If you’re looking to improve test scores and compliance on these types of trainings, microlearning might not be the best place to start. Instead, we recommend ensuring your traditional LMS – or even simply your SCORM files – are properly integrated with your frontline teams’ communication hub.
In addition to microlearning features, retailers using traditional learning management systems (LMS), like Docebo and others, can integrate the platform with Zipline so that associates can see course progress and next steps within the Zipline dashboard.
An industry with sky-high turnover rates, retail is no stranger to the loss in productivity and high costs that come from recruiting, hiring, and training (not to mention retaining) new workers. What’s more, this disruption does more than hurt your business’ financials, it also impacts your customers’ shopping experiences.
That’s another reason why distilling complex onboarding into bite-sized and engaging consumable microlearnings can benefit retailers – by ramping up employees with a better, more effective onboarding experience, retailers can ramp up performance and execution too.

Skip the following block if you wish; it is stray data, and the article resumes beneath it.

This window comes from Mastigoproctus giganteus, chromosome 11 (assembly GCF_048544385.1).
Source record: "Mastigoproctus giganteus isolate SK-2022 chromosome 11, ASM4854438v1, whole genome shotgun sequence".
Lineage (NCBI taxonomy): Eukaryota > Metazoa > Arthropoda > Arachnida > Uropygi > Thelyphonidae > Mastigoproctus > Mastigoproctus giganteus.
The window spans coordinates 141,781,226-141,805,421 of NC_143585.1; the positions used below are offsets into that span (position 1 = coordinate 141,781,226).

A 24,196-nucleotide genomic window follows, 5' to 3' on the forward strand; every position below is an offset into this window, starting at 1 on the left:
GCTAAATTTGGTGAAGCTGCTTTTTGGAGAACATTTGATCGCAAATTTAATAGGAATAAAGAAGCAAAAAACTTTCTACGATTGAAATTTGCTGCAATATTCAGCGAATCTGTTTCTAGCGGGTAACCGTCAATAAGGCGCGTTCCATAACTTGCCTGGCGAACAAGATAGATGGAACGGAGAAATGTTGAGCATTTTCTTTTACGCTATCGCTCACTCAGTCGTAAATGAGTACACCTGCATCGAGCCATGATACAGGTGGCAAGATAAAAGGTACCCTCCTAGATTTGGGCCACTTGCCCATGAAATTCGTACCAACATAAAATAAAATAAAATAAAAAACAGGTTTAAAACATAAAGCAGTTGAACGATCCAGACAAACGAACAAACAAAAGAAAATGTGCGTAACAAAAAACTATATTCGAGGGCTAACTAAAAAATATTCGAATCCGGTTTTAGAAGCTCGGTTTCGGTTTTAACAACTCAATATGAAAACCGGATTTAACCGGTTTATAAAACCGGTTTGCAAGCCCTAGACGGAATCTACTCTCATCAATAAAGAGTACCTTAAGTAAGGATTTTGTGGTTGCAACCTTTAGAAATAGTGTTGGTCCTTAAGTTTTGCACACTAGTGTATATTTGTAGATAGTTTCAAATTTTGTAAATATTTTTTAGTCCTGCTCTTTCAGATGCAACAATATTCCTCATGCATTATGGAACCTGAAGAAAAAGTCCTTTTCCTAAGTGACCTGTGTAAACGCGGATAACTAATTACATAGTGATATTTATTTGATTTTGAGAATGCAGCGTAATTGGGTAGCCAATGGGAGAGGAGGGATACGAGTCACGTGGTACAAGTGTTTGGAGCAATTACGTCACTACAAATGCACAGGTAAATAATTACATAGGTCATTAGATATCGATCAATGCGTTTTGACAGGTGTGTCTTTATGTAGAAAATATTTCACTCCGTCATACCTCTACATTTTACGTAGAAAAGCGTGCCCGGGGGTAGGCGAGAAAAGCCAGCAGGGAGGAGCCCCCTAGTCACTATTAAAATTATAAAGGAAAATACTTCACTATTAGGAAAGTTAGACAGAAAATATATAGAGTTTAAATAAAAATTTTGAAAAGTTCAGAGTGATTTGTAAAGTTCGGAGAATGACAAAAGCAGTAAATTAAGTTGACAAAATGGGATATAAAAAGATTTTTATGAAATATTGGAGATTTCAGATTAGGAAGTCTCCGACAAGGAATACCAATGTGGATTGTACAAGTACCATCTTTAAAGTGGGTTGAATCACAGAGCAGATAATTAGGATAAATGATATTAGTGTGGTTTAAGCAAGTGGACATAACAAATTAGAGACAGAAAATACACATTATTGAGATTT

The best part? Microlearning opportunities enable continuous learning in-the-moment, which contributes to employees feeling like they’re learning and growing – so they stay with their company longer.
Retailers who develop continuous learning programs and upskilling opportunities for their workforce are investing in the best asset they have- the people who keep it all running.
An effective microlearning strategy can help to enhance the frontline retail associate experience. By streamlining retail training processes and delivering learning concepts in snack-sized portions, brands can distill messages so that they better resonate with employees, and so that employees can retain them more easily.
Zipline is how best-in-class retailers bring brand strategies to life in stores. A unified platform for operational excellence, Zipline brings together frontline communications, task management, resources, insights, and more—so everyone feels connected to the brand and inspired by their work. Today, nearly 80 brands like Rite Aid and Sephora depend on Zipline to align and empower their store teams worldwide. Reach out to learn how Zipline can help you kickstart your microlearning strategy in stores today.